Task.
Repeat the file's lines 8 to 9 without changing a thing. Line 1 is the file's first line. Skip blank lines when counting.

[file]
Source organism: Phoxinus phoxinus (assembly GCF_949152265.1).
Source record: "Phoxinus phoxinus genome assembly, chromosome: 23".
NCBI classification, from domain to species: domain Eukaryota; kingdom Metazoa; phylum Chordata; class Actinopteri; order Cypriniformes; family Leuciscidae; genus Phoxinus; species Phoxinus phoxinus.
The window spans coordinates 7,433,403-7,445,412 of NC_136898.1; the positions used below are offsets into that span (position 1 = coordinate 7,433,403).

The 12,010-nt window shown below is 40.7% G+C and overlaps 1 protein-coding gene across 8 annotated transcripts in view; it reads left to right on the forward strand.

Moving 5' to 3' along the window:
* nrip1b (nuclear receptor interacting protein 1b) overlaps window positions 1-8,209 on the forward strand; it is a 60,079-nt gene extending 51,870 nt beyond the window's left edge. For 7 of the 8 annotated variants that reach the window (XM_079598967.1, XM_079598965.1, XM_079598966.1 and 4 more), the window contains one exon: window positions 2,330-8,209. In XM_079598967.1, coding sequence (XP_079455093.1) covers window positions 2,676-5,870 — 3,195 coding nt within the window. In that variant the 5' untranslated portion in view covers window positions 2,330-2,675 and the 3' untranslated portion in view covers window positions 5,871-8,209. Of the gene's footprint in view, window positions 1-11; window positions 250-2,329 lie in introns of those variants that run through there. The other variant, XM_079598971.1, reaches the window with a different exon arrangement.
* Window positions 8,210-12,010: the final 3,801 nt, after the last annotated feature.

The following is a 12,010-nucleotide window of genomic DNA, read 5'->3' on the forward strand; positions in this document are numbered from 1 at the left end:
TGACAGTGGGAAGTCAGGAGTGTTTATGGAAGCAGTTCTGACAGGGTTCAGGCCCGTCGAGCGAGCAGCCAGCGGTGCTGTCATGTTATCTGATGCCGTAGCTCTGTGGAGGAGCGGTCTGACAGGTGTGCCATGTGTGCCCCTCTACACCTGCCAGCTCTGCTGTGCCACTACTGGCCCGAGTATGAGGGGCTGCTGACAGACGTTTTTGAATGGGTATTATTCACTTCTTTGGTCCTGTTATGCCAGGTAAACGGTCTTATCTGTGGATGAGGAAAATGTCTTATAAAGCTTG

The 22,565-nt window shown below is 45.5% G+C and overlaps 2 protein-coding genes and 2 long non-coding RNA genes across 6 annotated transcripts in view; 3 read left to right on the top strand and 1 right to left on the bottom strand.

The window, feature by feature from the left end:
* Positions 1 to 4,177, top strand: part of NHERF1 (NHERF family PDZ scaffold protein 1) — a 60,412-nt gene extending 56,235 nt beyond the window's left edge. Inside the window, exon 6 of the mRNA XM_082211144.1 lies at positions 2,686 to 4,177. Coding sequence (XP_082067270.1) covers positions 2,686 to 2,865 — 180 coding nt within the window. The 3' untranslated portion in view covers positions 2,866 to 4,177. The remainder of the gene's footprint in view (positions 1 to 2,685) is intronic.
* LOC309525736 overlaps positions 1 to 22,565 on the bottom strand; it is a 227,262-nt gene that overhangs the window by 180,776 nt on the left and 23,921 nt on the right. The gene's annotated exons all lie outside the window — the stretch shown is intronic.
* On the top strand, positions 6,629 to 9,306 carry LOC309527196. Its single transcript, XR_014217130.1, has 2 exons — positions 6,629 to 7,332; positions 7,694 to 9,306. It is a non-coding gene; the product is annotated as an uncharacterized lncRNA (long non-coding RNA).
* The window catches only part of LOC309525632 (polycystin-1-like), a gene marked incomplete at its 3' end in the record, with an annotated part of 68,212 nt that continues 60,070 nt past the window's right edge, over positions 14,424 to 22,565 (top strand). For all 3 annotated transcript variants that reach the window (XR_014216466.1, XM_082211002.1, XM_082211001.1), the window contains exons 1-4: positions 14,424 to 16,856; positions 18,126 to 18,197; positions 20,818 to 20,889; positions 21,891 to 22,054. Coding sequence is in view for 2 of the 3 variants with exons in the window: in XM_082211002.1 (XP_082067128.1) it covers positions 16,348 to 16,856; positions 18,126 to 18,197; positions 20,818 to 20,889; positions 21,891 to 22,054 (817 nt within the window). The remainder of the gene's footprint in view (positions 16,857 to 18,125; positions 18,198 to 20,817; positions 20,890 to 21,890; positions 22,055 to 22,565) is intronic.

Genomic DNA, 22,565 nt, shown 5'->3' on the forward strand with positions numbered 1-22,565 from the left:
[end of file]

* Window positions 8,210-12,010: the final 3,801 nt, after the last annotated feature.

The following is a 12,010-nucleotide window of genomic DNA, read 5'->3' on the forward strand; positions in this document are numbered from 1 at the left end: